Our heavenly Father understands our language and speaks to us through His Word. When we think our prayers are weak or too short, His Holy Spirit helps us by speaking through us to the Father. He yearns for us to talk with Him in prayer.
“We’re going this way,” I said as I touched my son’s shoulder and redirected him through the crowd to follow his mom and sisters in front of us. I’d done this more often as the day wore on at the amusement park our family was visiting. He was getting tired, so it didn’t take much to distract him. Why can’t he just follow them? I wondered.
Then it hit me: How often do I do exactly the same thing? How often do I veer from obediently walking with God, enchanted by the temptations to pursue what I want instead of seeking His ways?
Think of Isaiah’s words from the Lord for Israel: “Whether you turn to the right or to the left, your ears will hear a voice behind you, saying, ‘This is the way; walk in it’ ” (Isaiah 30:21). Earlier in that chapter, God had rebuked His people for their rebelliousness. But if they would trust His strength instead of their own ways (v. 15), God promised to show His graciousness and compassion (v. 18).
One expression of God’s graciousness is His promise to guide us by His Spirit. That happens as we talk to Him about our desires and ask in prayer what He has for us. I’m thankful God patiently directs us, day-by-day, step-by-step, as we trust Him and listen for His voice.
As I looked down at the pulpit where I was sharing prayers at a funeral, I glimpsed a brass plaque bearing words from John 12:21: “Sir, we would see Jesus” (
John’s gospel recounts how after Jesus rode into Jerusalem (see John 12:12–16), some Greeks approached Philip, one of the disciples, asking, “Sir, . . . we would like to see Jesus” (v. 21). They were probably curious about Jesus’s healings and miracles, but as they weren’t Jewish, they weren’t allowed into the inner courts of the temple. When their request was passed along to Jesus, He announced that His hour had come to be glorified (v. 23). And by that, He meant that He would die for the sins of many. He would fulfill His mission to reach not only the Jews but the Gentiles (the “Greeks” in verse 20), and now they would see Jesus.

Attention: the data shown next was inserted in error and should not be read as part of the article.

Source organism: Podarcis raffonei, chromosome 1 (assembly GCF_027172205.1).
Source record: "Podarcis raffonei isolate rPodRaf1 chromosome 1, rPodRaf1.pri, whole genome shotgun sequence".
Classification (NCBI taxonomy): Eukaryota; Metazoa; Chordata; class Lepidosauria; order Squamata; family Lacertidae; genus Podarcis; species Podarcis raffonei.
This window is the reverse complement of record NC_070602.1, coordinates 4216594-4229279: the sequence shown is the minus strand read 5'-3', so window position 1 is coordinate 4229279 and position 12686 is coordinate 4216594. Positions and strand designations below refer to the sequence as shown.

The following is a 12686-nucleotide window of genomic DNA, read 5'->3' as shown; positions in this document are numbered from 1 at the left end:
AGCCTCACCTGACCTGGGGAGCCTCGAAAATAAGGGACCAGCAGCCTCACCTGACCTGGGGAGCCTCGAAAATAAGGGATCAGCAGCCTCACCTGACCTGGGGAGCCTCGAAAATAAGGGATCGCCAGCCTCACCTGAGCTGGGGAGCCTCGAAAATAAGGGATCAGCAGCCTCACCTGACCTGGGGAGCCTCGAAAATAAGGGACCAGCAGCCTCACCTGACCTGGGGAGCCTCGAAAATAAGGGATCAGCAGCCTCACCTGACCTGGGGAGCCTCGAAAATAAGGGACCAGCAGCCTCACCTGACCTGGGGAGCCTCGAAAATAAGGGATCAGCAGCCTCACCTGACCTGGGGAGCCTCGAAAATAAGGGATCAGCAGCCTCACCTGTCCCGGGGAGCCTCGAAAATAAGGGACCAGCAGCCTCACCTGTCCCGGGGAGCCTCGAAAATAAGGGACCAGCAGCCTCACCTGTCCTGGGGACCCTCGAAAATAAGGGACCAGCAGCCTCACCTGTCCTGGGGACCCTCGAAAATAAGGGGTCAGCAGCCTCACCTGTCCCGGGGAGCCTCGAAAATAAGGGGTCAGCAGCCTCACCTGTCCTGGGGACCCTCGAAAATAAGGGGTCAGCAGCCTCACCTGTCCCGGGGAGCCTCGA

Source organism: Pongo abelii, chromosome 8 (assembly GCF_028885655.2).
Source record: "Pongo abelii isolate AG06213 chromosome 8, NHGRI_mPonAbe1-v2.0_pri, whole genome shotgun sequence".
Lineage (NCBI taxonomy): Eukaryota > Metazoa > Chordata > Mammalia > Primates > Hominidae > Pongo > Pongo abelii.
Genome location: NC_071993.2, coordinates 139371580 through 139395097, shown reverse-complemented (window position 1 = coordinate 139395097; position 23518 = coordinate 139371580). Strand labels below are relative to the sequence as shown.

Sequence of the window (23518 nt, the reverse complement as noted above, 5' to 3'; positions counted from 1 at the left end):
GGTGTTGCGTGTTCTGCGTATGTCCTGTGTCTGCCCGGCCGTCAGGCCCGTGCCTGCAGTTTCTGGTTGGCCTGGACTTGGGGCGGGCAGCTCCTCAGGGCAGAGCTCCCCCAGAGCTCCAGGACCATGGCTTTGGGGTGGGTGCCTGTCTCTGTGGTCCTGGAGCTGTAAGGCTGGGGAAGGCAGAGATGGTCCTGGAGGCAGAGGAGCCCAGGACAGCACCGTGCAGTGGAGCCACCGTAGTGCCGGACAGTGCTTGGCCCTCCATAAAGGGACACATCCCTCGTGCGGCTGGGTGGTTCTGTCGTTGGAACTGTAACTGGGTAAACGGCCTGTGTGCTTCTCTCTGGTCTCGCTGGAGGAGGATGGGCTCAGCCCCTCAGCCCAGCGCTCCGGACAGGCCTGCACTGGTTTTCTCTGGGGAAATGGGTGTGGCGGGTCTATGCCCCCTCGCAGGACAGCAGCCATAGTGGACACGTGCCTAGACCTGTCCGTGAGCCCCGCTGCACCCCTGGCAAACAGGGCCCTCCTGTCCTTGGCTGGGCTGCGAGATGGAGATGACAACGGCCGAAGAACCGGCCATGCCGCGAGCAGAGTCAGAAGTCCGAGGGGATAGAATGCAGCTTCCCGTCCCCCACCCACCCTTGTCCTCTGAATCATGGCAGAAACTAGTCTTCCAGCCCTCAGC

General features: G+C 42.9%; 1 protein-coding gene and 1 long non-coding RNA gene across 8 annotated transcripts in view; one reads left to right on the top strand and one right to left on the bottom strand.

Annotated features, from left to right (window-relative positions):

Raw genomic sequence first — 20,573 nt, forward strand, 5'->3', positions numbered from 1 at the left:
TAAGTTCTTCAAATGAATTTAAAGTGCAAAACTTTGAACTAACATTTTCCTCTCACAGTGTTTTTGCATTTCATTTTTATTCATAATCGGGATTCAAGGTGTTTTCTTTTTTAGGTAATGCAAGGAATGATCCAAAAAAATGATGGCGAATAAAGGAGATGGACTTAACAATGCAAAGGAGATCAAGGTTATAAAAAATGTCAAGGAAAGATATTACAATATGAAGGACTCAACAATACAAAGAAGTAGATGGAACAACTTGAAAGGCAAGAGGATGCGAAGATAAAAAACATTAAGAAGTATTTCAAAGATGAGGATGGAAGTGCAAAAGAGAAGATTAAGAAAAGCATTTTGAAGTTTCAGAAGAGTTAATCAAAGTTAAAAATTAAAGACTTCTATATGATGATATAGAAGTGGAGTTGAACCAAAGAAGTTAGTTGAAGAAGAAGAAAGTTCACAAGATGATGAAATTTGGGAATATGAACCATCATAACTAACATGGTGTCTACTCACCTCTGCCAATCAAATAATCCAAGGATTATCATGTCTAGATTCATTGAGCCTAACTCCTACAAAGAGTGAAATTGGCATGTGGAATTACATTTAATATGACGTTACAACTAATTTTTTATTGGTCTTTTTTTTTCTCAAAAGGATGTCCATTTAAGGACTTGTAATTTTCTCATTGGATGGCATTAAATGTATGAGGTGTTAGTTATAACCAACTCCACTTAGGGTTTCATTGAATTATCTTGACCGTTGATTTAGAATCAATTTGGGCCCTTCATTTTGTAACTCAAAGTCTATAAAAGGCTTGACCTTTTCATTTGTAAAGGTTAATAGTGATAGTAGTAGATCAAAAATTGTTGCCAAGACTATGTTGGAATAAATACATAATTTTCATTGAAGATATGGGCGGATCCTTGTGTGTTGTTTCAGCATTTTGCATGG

After Jesus died, He sent the Holy Spirit to dwell in His followers (John 14:16–17). Thus as we love and serve Jesus, we see Him active in our lives. And, amazingly, those around us too can see Jesus!
When I was packing up to go home to London, my mother approached me with a gift—one of her rings I had long admired. Surprised, I asked, “What’s this for?” She replied, “I think you should enjoy it now. Why wait until I die? It doesn’t fit me anyway.” With a smile I received her unexpected gift, an early inheritance that brings me joy.
My mom gave me a material gift, but Jesus promises that His Father will give the Holy Spirit to those who ask (Luke 11:13). When parents who are marred with sin can provide the necessities of life—fish or an egg—for their children, how much more will our Father in heaven give to His children. With the Holy Spirit coming to us (John 16:13), we can experience hope, love, joy, and peace even in times of trouble—and we can share these gifts with others.
Growing up, we may have experienced parents who were unable to love and care for us fully. Or we may have had in our mothers and fathers shining examples of those who loved us sacrificially. Or our experience may be somewhere in between. Whatever we’ve known with our earthly parents, we can hold onto the promise that our heavenly Father loves us unceasingly as He gave His children the gift of His Holy Spirit.